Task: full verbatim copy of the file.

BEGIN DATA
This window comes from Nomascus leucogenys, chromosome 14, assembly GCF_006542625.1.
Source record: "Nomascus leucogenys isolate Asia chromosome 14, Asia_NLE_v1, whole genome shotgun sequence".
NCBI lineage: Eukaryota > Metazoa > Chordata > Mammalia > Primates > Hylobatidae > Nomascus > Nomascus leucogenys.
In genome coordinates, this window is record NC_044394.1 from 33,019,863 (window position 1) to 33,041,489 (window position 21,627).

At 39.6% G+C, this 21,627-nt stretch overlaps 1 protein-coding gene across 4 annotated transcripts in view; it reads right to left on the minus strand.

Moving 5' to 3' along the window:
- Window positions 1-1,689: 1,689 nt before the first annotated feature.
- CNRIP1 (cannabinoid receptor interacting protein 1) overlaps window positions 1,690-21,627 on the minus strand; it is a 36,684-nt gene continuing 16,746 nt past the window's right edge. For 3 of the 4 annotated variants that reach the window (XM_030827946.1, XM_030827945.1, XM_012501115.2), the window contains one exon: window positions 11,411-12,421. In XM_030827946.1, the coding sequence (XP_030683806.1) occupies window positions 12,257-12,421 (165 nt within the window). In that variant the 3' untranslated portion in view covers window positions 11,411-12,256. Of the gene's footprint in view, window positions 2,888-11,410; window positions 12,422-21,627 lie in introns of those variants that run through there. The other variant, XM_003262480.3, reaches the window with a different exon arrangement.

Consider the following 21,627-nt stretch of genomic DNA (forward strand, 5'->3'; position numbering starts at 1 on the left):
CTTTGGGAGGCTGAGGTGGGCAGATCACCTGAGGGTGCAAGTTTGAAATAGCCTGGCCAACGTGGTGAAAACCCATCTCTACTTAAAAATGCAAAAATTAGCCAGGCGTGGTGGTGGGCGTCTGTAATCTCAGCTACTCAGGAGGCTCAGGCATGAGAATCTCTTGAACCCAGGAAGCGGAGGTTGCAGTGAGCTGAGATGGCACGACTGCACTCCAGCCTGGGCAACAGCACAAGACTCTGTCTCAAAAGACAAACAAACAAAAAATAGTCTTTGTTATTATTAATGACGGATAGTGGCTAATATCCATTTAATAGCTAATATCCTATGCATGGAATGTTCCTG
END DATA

This window comes from Nomascus leucogenys, chromosome 14, assembly GCF_006542625.1.
Source record: "Nomascus leucogenys isolate Asia chromosome 14, Asia_NLE_v1, whole genome shotgun sequence".
NCBI lineage: Eukaryota > Metazoa > Chordata > Mammalia > Primates > Hylobatidae > Nomascus > Nomascus leucogenys.
In genome coordinates, this window is record NC_044394.1 from 33,019,863 (window position 1) to 33,041,489 (window position 21,627).

At 39.6% G+C, this 21,627-nt stretch overlaps 1 protein-coding gene across 4 annotated transcripts in view; it reads right to left on the minus strand.

Moving 5' to 3' along the window:
- Window positions 1-1,689: 1,689 nt before the first annotated feature.
- CNRIP1 (cannabinoid receptor interacting protein 1) overlaps window positions 1,690-21,627 on the minus strand; it is a 36,684-nt gene continuing 16,746 nt past the window's right edge. For 3 of the 4 annotated variants that reach the window (XM_030827946.1, XM_030827945.1, XM_012501115.2), the window contains one exon: window positions 11,411-12,421. In XM_030827946.1, the coding sequence (XP_030683806.1) occupies window positions 12,257-12,421 (165 nt within the window). In that variant the 3' untranslated portion in view covers window positions 11,411-12,256. Of the gene's footprint in view, window positions 2,888-11,410; window positions 12,422-21,627 lie in introns of those variants that run through there. The other variant, XM_003262480.3, reaches the window with a different exon arrangement.

Consider the following 21,627-nt stretch of genomic DNA (forward strand, 5'->3'; position numbering starts at 1 on the left):
CTTTGGGAGGCTGAGGTGGGCAGATCACCTGAGGGTGCAAGTTTGAAATAGCCTGGCCAACGTGGTGAAAACCCATCTCTACTTAAAAATGCAAAAATTAGCCAGGCGTGGTGGTGGGCGTCTGTAATCTCAGCTACTCAGGAGGCTCAGGCATGAGAATCTCTTGAACCCAGGAAGCGGAGGTTGCAGTGAGCTGAGATGGCACGACTGCACTCCAGCCTGGGCAACAGCACAAGACTCTGTCTCAAAAGACAAACAAACAAAAAATAGTCTTTGTTATTATTAATGACGGATAGTGGCTAATATCCATTTAATAGCTAATATCCTATGCATGGAATGTTCCTG